| Thu May 7, 2015 3:14 PM EDT
Philip de Roo (left) and Marc Cornelissen.

Early last month, veteran polar explorers and scientists Marc Cornelissen and Philip de Roo set out on skis from Resolute Bay, a remote outpost in the patchwork of islands between Canada and Greenland. Their destination was Bathurst Island, a treacherous 70-mile trek to the northwest across the frozen sea, where they planned to document thinning Arctic sea ice just a few months after NASA reported that the winter ice cover was the lowest on record.

It wasn't hard to find what they were looking for, according to a dispatch Cornelissen uploaded to Soundcloud on April 28.

"We're nearing into the coast of Bathurst," he said. "We think we see thin ice in front of us…Within 15 minutes of skiing it became really warm. In the end it was me skiing in my underwear…I don't think it looked very nice, and it didn't feel sexy either, but it was the only way to deal with the heat."

His next message, a day later, was an emergency distress signal picked up by the Royal Canadian Mounted Police. According to the Guardian, a pilot flying over the spot reported seeing open water, scattered equipment, and a lone sled dog sitting on the broken ice. By last Friday, rescuers had called off the search. The pair are presumed to have drowned, victims of the same thin ice they had come to study. Cornelissen was 46; de Roo had just turned 30.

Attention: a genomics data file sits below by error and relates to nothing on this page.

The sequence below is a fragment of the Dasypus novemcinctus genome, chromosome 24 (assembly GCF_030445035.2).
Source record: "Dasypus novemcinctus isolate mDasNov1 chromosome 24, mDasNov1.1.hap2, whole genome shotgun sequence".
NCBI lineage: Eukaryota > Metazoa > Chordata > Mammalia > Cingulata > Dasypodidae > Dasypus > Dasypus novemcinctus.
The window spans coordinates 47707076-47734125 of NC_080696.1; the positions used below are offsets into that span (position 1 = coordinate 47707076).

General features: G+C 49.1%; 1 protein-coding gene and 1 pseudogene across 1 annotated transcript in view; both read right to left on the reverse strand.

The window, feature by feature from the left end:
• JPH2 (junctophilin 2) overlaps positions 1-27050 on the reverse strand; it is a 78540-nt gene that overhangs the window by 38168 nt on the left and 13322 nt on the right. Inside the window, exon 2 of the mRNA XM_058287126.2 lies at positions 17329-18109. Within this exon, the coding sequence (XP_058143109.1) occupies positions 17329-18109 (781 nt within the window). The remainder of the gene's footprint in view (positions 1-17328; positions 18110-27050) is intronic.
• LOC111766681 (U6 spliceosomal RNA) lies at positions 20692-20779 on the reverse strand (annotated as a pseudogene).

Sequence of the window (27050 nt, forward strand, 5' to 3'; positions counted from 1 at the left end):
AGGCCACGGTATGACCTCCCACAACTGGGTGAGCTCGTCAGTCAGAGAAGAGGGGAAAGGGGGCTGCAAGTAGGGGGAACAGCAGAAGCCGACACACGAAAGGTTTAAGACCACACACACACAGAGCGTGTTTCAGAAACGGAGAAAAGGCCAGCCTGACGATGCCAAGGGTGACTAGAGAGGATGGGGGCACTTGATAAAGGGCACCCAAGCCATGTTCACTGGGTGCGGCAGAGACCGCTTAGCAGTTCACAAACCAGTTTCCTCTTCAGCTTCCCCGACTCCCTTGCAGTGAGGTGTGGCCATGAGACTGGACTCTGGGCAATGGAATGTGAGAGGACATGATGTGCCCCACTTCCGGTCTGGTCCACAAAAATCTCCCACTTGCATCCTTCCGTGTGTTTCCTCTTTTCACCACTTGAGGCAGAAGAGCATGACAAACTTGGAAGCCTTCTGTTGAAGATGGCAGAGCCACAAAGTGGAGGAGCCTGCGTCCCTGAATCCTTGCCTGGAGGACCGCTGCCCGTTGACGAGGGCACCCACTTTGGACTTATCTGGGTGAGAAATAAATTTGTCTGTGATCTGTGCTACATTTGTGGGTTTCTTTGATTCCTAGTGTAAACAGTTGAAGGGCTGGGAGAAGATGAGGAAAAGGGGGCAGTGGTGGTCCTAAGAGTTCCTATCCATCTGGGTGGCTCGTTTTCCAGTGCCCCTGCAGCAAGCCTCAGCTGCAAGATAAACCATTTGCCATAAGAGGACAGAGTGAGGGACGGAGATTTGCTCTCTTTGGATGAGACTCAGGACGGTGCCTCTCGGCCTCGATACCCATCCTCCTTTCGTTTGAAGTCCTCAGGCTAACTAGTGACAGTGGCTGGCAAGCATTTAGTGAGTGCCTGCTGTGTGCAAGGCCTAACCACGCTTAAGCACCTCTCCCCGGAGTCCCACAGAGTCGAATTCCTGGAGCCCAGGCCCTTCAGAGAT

Yesterday, Cold Facts, the nonprofit with whom the pair was working at the time, dispatched a snowmobile expedition to attempt to recover their belongings. You can follow their progress on Twitter here. The dog, Kimnik, was found a few days ago and is doing fine, the group said.

In a blog post on the website of the European Space Agency, Cornelissen was remembered by former colleagues as "an inspirational character, an explorer and a romantic. He had fallen in love with the spellbinding beauty of the poles and had made it a personal mission to highlight the magnitude of the human fingerprint on this last wilderness."

It's not clear whether the ice conditions the pair encountered were directly attributable to climate change, according to E&E News:

That the region had thin ice is evident. Perhaps the ice had been thinned by ocean currents that deliver warm water from below, or by the wind, which could generate open water areas. It is difficult to know. Climate change may have played a role, or it may not have…the impacts of the warming on ice thickness regionally can be unpredictable, [ESA scientist Mark] Drinkwater said.

Still, the Arctic is warming twice as fast as anywhere else on Earth. We rely on the work of scientists like these to know exactly what is happening there and how it will affect those of us who choose to stay safe in warmer, drier places. Their deaths are a testament to the dedication and fearlessness required to stand on the front lines of climate change.

Rest in peace, guys.